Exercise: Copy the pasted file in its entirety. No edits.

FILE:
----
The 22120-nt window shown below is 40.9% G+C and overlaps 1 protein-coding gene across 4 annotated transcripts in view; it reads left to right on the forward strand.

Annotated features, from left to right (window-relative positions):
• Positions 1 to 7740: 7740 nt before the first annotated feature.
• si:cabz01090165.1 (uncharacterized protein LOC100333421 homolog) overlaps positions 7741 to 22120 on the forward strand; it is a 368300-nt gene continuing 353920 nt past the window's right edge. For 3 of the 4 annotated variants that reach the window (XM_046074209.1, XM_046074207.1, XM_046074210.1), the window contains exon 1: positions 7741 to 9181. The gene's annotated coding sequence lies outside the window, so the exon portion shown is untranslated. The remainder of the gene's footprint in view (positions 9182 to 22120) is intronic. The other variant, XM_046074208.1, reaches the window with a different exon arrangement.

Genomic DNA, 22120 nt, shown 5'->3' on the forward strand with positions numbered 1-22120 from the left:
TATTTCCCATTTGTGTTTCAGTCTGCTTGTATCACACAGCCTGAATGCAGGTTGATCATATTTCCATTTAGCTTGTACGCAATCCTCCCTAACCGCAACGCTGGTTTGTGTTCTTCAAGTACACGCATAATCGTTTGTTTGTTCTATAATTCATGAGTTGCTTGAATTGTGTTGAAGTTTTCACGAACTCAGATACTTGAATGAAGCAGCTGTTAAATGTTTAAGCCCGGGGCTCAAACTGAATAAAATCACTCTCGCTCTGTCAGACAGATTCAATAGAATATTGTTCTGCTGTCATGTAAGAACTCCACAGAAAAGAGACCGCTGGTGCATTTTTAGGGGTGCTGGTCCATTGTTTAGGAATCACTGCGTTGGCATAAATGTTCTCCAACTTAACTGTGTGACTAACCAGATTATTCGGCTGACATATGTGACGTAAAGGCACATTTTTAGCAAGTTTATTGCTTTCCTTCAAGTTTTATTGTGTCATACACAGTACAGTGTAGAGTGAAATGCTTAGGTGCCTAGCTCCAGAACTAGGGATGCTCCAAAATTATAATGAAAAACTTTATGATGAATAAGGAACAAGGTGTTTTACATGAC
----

The 22120-nt window shown below is 40.9% G+C and overlaps 1 protein-coding gene across 4 annotated transcripts in view; it reads left to right on the forward strand.

Annotated features, from left to right (window-relative positions):
• Positions 1 to 7740: 7740 nt before the first annotated feature.
• si:cabz01090165.1 (uncharacterized protein LOC100333421 homolog) overlaps positions 7741 to 22120 on the forward strand; it is a 368300-nt gene continuing 353920 nt past the window's right edge. For 3 of the 4 annotated variants that reach the window (XM_046074209.1, XM_046074207.1, XM_046074210.1), the window contains exon 1: positions 7741 to 9181. The gene's annotated coding sequence lies outside the window, so the exon portion shown is untranslated. The remainder of the gene's footprint in view (positions 9182 to 22120) is intronic. The other variant, XM_046074208.1, reaches the window with a different exon arrangement.

Genomic DNA, 22120 nt, shown 5'->3' on the forward strand with positions numbered 1-22120 from the left:
TATTTCCCATTTGTGTTTCAGTCTGCTTGTATCACACAGCCTGAATGCAGGTTGATCATATTTCCATTTAGCTTGTACGCAATCCTCCCTAACCGCAACGCTGGTTTGTGTTCTTCAAGTACACGCATAATCGTTTGTTTGTTCTATAATTCATGAGTTGCTTGAATTGTGTTGAAGTTTTCACGAACTCAGATACTTGAATGAAGCAGCTGTTAAATGTTTAAGCCCGGGGCTCAAACTGAATAAAATCACTCTCGCTCTGTCAGACAGATTCAATAGAATATTGTTCTGCTGTCATGTAAGAACTCCACAGAAAAGAGACCGCTGGTGCATTTTTAGGGGTGCTGGTCCATTGTTTAGGAATCACTGCGTTGGCATAAATGTTCTCCAACTTAACTGTGTGACTAACCAGATTATTCGGCTGACATATGTGACGTAAAGGCACATTTTTAGCAAGTTTATTGCTTTCCTTCAAGTTTTATTGTGTCATACACAGTACAGTGTAGAGTGAAATGCTTAGGTGCCTAGCTCCAGAACTAGGGATGCTCCAAAATTATAATGAAAAACTTTATGATGAATAAGGAACAAGGTGTTTTACATGAC